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Teacher Feature: Roshanna Beard

roshanna holding a sign that says #itswfsuilike, what's not to like? Wednesday, May 02nd, 2018

Roshanna Beard is one of those glowing teachers you come across now and then who immediately show you how much she cares for her students and her work. She has jumped on every opportunity to work with our team when we come to visit Apalachee Elementary, where she teaches 4th grade, and where her son Christopher attends Kindergarten. The way she speaks about her passion for not only teaching but truly supporting her students in any way that she can is inspiring.

UPDATE: Mrs. Beard has been chosen to be a part of PBS Teacher’s 2018 Early Learning Champion class! The 2018 Early Learning Champions are passionate educators of young children nominated by PBS member stations from across the country. Learn more here!

How did you get into teaching?

1995 – August 19th was the bombing in Oklahoma City. I was in Kindergarten. And I will never forget the way the ground shook, nor will I forget the way my Kindergarten teacher – Ms. Karen Bowen, I’ll never forget her name – handled the situation. A few years later I was in the 2nd grade and my brother was a very active boy, and he actually had a head injury. I realized then that I wanted to be a teacher who was as kind as my Kindergarten teacher but also was able to handle those very active students, and so I started dedicating myself to becoming a teacher.

As I grew older and I started looking around me and realizing the differences in education and application and how application from home either helps or hinders a child, I said I wanted to be that teacher who understood where students were coming from and that a lack of resources shouldn’t be a reason they can’t be successful at school. And as I grew older, I started making sure that I was putting myself in a place to be an educator and as I became a teacher I still remember my goals and my focuses as making sure that I provide differentiated instruction – not just if a student is disabled – but differentiated instruction because everybody learns differently, and teaching holistically.


If you could make a change to the teaching profession what would it be?

I would say that other people would realize what we do – I do stand with the teachers in Oklahoma right now, who are on strike. People don’t understand that as a teacher I don’t just teach. It’s a profession. I would say that I would want for others to understand our passion and where we come from. We don’t get paid for a lot of what we do, and understanding why we do what we do. We’re counselors, we are shoulders to cry on. Some days we’re hair dressers. Some days we have to be that tough love. A lot of the stuff that I buy I buy out of pocket, because I want them to feel loved, feel successful, and not to be bullied. On picture day I had a few girls who said “my mom can’t comb my hair” so the day before I stayed at school late and I washed and combed hair at the school, because they need that. They don’t need anything less than that in those situations. Sometimes people say ‘well you became a teacher, you know you weren’t going to get paid for that,’ but, if you don’t have good teachers, what kind of people go into the world?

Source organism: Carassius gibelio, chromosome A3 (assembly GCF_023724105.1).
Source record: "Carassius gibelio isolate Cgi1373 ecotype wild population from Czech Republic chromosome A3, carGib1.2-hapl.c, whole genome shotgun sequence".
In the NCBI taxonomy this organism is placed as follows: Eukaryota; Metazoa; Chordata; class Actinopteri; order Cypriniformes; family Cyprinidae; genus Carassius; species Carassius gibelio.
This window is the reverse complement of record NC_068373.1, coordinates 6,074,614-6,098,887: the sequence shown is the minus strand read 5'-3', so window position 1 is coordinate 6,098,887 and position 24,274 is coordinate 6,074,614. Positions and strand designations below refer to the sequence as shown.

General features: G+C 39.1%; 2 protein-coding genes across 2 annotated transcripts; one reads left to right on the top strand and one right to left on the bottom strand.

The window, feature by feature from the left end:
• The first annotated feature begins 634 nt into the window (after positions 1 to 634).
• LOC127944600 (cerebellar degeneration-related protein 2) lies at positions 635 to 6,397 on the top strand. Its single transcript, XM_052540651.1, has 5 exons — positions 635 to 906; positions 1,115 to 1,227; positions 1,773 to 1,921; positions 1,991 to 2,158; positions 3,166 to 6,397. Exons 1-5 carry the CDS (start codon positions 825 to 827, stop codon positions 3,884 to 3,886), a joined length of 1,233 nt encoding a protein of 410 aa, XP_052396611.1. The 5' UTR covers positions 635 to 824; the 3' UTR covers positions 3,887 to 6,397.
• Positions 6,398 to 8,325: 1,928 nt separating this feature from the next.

How do you use PBS KIDS resources in your teaching practice?

Thanks to my son Chris always doing the Ready To Learn programs WFSU brings to the school I have an arsenal of AR books as well as the projects that come with them. With the Ruff Ruffman Workshop that they did, my kids were able to build – and they loved that – so I do take some of the resources that they take home and integrate them into my lesson plans. I like to watch Wild Kratts and use that as a Friday “brain break” because it has to be standards-aligned, so they can still watch the video and then I’ll ask comprehension videos throughout, like “What was the habitat? What was the threat to the habitat? How did Chris and Martin save them?” So I’m constantly using WFSU resources as well as PBS KIDS shows. I told my husband I said that’s the one channel that we cannot live without EVER. We have a 1 year old this coming Sunday and I said she needs to see it – she needs to know Peg + Cat – all of them – because they are the building blocks of learning.

Sometimes people say ‘well you became a teacher, you know you weren’t going to get paid for that,’ but, if you don’t have good teachers, what kind of people go into the world?


What else can WFSU do to further support your work?

Keep coming. Keep chosing Apalachee as one of their site schools to do pilot programs. I’m always going to be here, I’m here to support the students. I will tell other parents to get their students involved and how beneficial the resources are, especially because it’s so engaging – and for their parents who don’t always know how to do it at home, just come out here and be with your child. Get these resources. Start building your home library. Listen to your child in a different manner that isn’t always “sit down, write this homework”. Watch what your baby can do if given the opportunity.

You can get more goosebumps from things Ms. Beard says about her work in education and the ways that WFSU supports it in our first ever WFSU & Me episode!

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